James (Jim) Bombaci was a teacher and coach at Daniel Hand for over 30 years. He coached the Varsity Girls Basketball team for 24 seasons and assisted Willie Roze in coaching the Softball pitchers for three seasons. From the Fall of 1979, Jim involved himself in the extra-curricular of Hand Athletics. This allowed him to connect and motivate as many student athletes as possible. Coaching also enabled Jim to follow his personal passion for competition. His teaching of top level Physics students, and the "hands-on" electronic students, was enhanced by his involvement in sports. His classroom was a hub for students that aspired to make Hand more than their school, it was like a second home. Bombac’s classroom was a study in diversity, contrast, and productivity. There was always something going on. In all the venues: the classroom, the basketball court, the field, all among very different populations, Coach Bombaci’s humor was successful in building bridges of respect and understanding. Bombac was one of the coaches whose influence extended well beyond athletics and his students very often became fans of Hand Girls’ Basketball.
Jim began coaching Basketball at Hand during the 1979-80 season when he coached Madison Athletic Hall of Fame inductees Sandy (Gavin) Ashmore and Jennifer Fischer- Mueller in one of the most successful Hand seasons ever. Jim immersed himself in athletics and was committed to adding to the Tiger legacy and to making the Girls’ Basketball Program worthy of the Hand tradition. Jim took coaching seriously. He scouted opponents all over the state, scanned the newspapers and collected statistics of every team he might face down the road, kept meticulous records and spent hours every evening drafting practices, plays and viewing video that might make his team better. He was thorough. He modeled dedication. He had his teams as ready as they could possibly be. He was also known to scour the halls of Hand beginning in September looking for the tall girls who seemed to possess some basketball potential. His persistence almost always paid high dividends. Jim coached All-American Kirsten Anderson (Madison Hall of Fame inaugural class inductee) to a phenomenal career after recruiting her in the hallways during her freshman fall.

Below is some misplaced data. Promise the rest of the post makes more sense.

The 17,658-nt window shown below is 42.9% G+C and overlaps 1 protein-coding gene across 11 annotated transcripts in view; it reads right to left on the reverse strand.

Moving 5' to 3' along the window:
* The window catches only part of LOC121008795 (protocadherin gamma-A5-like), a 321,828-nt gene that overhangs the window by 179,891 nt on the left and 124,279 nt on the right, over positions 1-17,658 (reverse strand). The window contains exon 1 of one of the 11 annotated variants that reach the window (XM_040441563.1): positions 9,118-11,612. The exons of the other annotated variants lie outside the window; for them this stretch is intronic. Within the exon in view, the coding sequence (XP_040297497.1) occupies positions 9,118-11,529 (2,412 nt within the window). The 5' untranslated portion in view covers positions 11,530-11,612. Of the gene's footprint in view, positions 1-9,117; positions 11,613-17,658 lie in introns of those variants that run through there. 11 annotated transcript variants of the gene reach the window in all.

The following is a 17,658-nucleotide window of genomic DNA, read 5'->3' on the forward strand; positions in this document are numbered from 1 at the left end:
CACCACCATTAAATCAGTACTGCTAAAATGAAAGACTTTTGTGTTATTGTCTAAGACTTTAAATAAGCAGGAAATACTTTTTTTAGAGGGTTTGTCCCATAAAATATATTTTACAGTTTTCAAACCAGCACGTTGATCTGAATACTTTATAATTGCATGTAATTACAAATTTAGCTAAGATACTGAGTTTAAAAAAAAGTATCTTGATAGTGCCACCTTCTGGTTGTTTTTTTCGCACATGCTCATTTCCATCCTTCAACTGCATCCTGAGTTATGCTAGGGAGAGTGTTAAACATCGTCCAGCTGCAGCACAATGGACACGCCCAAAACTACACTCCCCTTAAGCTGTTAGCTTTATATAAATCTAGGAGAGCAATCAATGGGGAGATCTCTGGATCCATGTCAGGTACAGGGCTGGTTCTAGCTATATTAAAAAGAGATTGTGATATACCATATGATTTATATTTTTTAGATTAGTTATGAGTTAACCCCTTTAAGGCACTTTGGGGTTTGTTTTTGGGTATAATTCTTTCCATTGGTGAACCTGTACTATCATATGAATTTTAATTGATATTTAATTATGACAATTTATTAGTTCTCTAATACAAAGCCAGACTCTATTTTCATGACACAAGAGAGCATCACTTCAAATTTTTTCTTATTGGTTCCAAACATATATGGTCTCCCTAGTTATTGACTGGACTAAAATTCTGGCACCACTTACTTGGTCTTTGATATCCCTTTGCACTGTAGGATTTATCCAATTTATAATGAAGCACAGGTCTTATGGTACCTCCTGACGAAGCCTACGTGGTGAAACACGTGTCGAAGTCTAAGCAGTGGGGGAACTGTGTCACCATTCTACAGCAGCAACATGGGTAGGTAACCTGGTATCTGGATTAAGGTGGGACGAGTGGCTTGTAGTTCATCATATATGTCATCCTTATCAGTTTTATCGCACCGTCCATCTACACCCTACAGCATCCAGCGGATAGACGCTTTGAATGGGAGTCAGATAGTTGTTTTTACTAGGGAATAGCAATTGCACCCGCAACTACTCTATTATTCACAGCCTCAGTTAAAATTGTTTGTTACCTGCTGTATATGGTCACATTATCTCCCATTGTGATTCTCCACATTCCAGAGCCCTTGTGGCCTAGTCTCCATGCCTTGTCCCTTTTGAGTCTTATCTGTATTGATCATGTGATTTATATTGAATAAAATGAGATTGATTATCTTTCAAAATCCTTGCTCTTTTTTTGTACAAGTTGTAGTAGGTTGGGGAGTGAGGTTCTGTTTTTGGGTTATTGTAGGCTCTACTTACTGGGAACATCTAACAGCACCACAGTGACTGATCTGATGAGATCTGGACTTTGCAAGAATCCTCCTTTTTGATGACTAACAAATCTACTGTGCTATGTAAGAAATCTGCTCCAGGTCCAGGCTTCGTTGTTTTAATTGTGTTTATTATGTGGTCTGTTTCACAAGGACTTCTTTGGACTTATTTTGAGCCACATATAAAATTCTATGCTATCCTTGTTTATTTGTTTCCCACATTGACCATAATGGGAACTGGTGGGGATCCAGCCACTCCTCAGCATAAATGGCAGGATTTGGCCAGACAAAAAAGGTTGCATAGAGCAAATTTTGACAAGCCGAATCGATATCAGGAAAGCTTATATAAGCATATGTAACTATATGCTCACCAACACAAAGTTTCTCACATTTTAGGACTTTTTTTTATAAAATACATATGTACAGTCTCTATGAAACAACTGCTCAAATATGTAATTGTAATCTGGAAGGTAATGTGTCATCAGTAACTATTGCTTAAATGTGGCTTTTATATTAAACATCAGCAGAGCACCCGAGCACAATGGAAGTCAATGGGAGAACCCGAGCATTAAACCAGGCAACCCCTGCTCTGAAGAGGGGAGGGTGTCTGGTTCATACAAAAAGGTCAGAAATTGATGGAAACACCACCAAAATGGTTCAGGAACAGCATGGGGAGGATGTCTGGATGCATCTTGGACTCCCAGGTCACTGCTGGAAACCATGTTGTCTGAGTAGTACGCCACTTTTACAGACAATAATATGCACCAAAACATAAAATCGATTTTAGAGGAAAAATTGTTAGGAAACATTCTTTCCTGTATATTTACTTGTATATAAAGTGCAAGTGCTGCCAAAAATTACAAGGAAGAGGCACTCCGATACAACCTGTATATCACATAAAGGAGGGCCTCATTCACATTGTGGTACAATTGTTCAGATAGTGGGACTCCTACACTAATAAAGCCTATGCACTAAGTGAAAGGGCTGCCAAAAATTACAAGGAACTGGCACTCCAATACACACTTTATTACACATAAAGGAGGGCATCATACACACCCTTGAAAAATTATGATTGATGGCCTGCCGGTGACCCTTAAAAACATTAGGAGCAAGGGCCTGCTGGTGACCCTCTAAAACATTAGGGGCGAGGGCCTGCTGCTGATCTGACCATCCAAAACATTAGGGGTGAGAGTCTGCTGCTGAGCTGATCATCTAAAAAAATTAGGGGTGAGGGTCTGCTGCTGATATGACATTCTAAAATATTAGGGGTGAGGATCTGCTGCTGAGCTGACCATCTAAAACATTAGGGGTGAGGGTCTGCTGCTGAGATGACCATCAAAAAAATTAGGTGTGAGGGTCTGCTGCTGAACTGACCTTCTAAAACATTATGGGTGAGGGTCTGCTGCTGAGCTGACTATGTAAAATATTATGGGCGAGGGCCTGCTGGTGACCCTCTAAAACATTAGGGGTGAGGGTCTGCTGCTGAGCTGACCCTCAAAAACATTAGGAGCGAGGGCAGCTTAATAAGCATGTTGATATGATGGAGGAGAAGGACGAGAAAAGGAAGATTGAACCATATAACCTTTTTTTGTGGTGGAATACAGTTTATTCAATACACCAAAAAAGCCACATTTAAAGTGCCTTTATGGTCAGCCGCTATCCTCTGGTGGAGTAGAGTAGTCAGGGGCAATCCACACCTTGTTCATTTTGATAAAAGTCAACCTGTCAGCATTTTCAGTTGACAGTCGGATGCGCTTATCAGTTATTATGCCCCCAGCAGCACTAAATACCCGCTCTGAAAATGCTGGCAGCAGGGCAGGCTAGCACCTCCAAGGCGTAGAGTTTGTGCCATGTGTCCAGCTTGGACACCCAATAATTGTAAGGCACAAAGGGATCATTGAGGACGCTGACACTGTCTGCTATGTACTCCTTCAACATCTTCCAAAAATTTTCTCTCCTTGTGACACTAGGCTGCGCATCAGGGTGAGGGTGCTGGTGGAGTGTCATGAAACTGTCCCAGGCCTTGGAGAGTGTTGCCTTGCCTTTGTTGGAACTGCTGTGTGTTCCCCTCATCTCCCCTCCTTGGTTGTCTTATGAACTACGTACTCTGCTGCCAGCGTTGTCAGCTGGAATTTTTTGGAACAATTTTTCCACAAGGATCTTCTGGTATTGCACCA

Jim shared that his “favorite thing about coaching girls’ basketball was how hard everyone worked and how much all his players really cared about each other. Even that 1-19 season was special in that regard, everyone battled every day for each other and the record didn’t matter.” Today he is “proud to think that many of my players are still close friends and have such great memories.” Former player Susan Salatto Leckey reflected on her experience as a basketball player at Hand. “When you played for Bombac he convinced you that what you were doing was really important. For 24 seasons he demanded that the Hand Girls’ Basketball players battle to be their best. We believed that our games were a demonstration of our character. His teams attracted a significant audience and were true examples of what Hand athletics is known for, a little grit and a whole lot of Tiger Pride. We were really proud to be Daniel Hand Basketball players.” Ann Kirwin Anderson said “Bombaci gave 110% to our team. His passion for the game was contagious as many of his former players went on and played in college and beyond. He also inspired many to go into coaching.”
Jim Bombaci coached 36 years of high school girls’ basketball and has a record of 511 wins to 305 losses. At Hand, Bombac was 354 -189 with 7 League Championships, 21 of 24 appearances in the State tournament, 10 semi-final appearances and then a special season in 1999 that resulted in the first and only Daniel Hand Girls’ Basketball State Championship. In his tenure Bombac’s teams qualified for the State tournament 23 straight seasons, 33 of 36 overall appearances for Coach Bombaci. His basketball teams were highly respected for their tenacity and for their sportsmanship. Some of the most exciting Basketball came from 1981-84 when the Lady Tigers snapped a very long Westbrook win streak and continued on to capture 3 consecutive Shoreline Conference titles. Under Bombaci, Hand girls’ basketball players were honored with five Class L, First Team All-State selections, six 1000+ point scorers and one All-American. His coaching accolades include: induction into the Connecticut Women’s Basketball Hall of Fame, the New Haven Tap-Off Club Distinguished Service Award and six Coach of the Year Awards (Ct. Board of Certified Officials COY, Ct. High School Coaches Association COY, Shoreline Conference COY, Ct. Shoot Out COY, and New Haven Tap-Off Club COY). He was selected to coach the Jewish Community All-Star team and was twice selected to coach in the Coaches’ All Star Game. Jim also coached AAU for 14 seasons with two State Championships and 4 National Tournament qualifications.
Jim retired from Daniel Hand in 2004. He did; however, continue to coach basketball at Haddam Killingworth High School for 8 seasons, winning another Shoreline Conference title and earning his 500th career victory. Bombac is one of the winningest coaches in Ct. girls’ basketball history.
Beyond Coaching, Jim is still actively involved in both an over-60 men’s softball and basketball leagues. He plays in a local band, rides his motorcycle and spends lots of time with his family. Jim’s wife Connie is always supportive of his endeavors and especially of his passion for coaching. She kept the score book and immersed herself in the basketball community. Connie is here this evening to share Jim’s induction along with their four children; Tracy, Jim, Nancy Lee and Heather. They also have nine grandchildren, and two great-grandchildren. Jim’s Mom and Dad were his greatest fans and were valued members of his basketball family.